There’s nothing overstated about this album either. Whether it is more upbeat, full band numbers, such as ‘I’ve Tried’, or ‘Devil’s Chokehold’, or more laid-back acoustic songs like ‘You Were Anyone, But Not Anywhere…’ and ‘Letter To A Friend’, everything is stripped back and downplayed. This is also another vital key to Folk music. It can be played acoustically and have the same impact as it does plugged up with a full band.

All in all, this is a very pleasing listen. It’s nothing fancy, it does exactly what it says on the tin. But sometimes, that really is all you need. If you’re world-weary, or just want something chilled out to listen to, then you could do a lot worse than this unassuming little album. It’s definitely one I’ll be revisiting often.

‘Devil’s Chokehold’ (Audio)

01. Who Do You Want To Be?
02. I’ve Tried
03. The Weight On My Shoulders
04. You Were Anyone, But Not Anywhere…
05. New Sweden
06. Devil’s Chokehold
07. Capitalist Market
08. Juliet
09. These Times Are So Fucking Dark
10. Letter To A Friend

Fredrick Lindkvist – Songwriting, Instrumentals, Vocals
Emma Sjödin – Guest Vocals
Lars Kyösti (Sekunderna, Sista Brytet) – Guitar
Håkan Olsson – Guitar
Erik Gunnarsson (Epidemics, Dream Warriors, Bottenhavet) – Drums
Johan Philipsson (Royal Downfall) – Bass
Joakim Lindquist (Den Stora Flykten, Popterror) – Keyboards
Hanna Kangassalo (Horseface) – Violin


Fred Lee & The Restless Promo Pic

Disclaimer: This review is solely the property of Beth Jones and Ever Metal. It is strictly forbidden to copy any part of this review, unless you have the strict permission of both parties. Failure to adhere to this will be treated as plagiarism and will be reported to the relevant authorities.

Wax Mekanix – Mobocracy

Mobocracy Album Cover Art

Wax Mekanix – Mobocracy
Electric Talon Records
Release Date: 20/11/2020
Running Time: 26:59
Review by Alun Jones

“Who the fuck is Wax Mekanix?” You may well ask. Who is this enigmatic troubadour, this mysterious master musician, who has concocted this art for us to absorb? Well, I’m not sure I can answer those questions, but I have done some research. A bit late, I know, as this album was first released back in November. But hey, I can’t be cutting edge all of the time. Sometimes a scribe such as I must admit that changes of seismic consequence occur without my usual omniscient vision. Hard to believe, I know.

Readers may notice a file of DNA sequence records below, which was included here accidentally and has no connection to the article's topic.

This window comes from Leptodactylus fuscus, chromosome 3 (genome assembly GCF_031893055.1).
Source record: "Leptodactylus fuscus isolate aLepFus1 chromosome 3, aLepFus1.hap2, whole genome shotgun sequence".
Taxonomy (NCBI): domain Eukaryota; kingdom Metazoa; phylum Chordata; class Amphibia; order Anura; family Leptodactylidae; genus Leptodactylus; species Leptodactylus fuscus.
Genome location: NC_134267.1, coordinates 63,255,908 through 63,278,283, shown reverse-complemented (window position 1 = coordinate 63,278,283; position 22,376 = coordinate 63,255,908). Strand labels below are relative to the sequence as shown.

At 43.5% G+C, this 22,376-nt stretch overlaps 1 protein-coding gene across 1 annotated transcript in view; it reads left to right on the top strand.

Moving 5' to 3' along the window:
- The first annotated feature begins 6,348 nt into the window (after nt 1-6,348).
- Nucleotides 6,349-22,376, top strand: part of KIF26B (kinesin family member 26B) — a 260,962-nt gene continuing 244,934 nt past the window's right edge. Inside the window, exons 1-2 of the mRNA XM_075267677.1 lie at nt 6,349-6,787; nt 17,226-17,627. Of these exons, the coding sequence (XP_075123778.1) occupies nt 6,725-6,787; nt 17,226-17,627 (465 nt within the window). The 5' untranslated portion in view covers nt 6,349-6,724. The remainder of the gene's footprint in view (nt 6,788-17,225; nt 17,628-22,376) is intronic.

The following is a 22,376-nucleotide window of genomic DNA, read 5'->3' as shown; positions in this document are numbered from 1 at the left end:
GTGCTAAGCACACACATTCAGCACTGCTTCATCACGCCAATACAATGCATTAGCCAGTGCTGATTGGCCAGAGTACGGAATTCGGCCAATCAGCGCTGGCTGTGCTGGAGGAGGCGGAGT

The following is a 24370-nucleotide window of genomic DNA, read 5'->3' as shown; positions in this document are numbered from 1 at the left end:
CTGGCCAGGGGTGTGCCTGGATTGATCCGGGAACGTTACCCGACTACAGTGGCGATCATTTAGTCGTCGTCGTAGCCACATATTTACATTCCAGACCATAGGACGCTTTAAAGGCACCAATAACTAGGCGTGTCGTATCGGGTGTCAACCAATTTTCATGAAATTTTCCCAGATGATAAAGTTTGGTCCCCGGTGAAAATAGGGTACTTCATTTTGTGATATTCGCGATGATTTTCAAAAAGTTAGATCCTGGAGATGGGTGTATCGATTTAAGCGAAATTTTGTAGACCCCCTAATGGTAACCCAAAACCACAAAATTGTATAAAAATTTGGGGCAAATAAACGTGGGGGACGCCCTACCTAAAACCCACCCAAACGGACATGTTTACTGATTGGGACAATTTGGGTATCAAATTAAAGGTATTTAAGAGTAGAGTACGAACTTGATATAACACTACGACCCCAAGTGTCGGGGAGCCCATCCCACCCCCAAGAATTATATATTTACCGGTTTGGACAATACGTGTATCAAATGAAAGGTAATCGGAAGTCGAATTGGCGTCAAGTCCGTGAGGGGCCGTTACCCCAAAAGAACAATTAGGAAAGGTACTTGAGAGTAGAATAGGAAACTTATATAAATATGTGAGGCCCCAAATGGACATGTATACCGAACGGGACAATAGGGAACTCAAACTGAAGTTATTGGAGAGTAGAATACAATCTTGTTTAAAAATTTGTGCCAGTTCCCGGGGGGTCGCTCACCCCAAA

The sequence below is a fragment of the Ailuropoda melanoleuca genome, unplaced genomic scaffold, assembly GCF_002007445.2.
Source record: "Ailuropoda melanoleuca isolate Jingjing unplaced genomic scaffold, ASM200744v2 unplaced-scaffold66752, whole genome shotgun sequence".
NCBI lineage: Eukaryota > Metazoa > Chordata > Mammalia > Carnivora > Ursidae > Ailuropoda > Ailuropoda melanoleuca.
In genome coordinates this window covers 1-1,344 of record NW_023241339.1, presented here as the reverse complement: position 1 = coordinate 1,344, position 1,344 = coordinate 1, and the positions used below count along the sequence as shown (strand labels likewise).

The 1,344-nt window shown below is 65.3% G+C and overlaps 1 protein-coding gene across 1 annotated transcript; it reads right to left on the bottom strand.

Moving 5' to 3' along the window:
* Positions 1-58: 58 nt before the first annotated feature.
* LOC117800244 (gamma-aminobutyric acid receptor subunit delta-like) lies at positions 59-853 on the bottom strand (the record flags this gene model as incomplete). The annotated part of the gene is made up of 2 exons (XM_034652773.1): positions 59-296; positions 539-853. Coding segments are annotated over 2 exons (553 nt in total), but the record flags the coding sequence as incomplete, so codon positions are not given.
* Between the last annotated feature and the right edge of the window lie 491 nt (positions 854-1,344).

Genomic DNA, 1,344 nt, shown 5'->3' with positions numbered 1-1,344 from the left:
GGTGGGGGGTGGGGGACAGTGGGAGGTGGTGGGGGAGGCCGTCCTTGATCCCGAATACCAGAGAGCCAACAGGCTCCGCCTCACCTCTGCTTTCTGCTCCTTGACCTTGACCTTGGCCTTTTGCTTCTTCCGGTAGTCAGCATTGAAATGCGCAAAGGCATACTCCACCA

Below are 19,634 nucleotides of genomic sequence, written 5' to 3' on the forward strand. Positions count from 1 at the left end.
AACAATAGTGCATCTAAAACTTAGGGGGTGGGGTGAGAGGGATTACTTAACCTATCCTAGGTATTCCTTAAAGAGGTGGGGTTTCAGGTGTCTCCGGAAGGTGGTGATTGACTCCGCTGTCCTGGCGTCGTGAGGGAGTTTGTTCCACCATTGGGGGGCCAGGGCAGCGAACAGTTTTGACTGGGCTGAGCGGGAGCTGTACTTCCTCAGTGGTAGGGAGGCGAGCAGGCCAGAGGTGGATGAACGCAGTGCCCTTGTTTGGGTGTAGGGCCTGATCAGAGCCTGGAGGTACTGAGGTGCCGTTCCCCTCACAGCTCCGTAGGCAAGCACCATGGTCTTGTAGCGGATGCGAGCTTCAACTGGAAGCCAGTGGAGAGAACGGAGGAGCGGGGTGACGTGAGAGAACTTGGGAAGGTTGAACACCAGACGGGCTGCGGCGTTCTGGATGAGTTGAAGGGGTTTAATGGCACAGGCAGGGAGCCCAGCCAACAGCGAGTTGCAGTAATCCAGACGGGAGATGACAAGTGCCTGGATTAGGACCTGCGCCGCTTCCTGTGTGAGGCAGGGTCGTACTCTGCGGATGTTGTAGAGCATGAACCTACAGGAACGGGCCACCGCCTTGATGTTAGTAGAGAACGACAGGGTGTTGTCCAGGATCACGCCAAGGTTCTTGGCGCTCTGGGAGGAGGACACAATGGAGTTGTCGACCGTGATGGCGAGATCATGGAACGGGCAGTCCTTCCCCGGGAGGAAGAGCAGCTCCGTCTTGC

And yet here we are. Six tracks of exploration and wonder that plough a beguiling path through musical genres, from classic hard rock to folky musings, with an added sprinkle of the unexpected and alternative.

If you want big full-on metal with groove, you’ll find it with ‘Blood In My Eyes’. Huge chants and choruses? Try the gladiatorial detonation of ‘Victorious’, where you’ll also witness Brandon Yeagley and Chris Bishop of the very awesome Crobot playing the funky, infectious riffs that they’re famed for.

Wax himself is something of a renaissance man: writing, singing and playing on all tracks. Possessing a voice that can change from a warm country croon to a caramel Maynard James Keenan earnestness to a classic Alice Cooper roar, Wax morphs easily from one to another. He’s like Mike Patton with a folk fixation, but dressed even more dapper.

‘Mad World’ is one of my favourite tracks here, starting off with some Mexican guitars before erupting in a NWOBHM stampede that also recalls The Crüe at their pop metal best.

The absolute highlight, though, is the final track ‘Black’. This song is all eerie acoustic guitar and minimal percussion, with a catchy melody that creates something hypnotic and other worldly. Despite also reminding me of Johnny Nice Painter form the Fast Show (do a Google) on the chorus, this song exudes atmosphere.

Although this album is a little short, there’s plenty to investigate. Listeners will be rewarded with additional revelations each time they delve into it.

When I first heard “Mobocracy”, I rated it as good. After a couple of listens, I’ve upgraded it to GREAT. A welcome amalgamation of styles and influences, as well as exemplary song writing and musicianship, don’t let the endeavours of Wax Mekanix pass you by. Who is Wax Mekanix? The real question should be: “What’s next?”

Speaking of wax, did I ever tell you about that time when Ozzy and I decided to do a séance with some candles he pilfered from some hippies? That did not end well. There’s a little B&B in Carlisle that still has scorch marks up the walls. Tony was not impressed in the slightest. And I still have a phobia of barbecues to this day.

‘Black’ (Official Video)

01. Blood In My Eyes
02. Victorious
03. All Freaks
04. Mad World
05. Ghostland
06. Black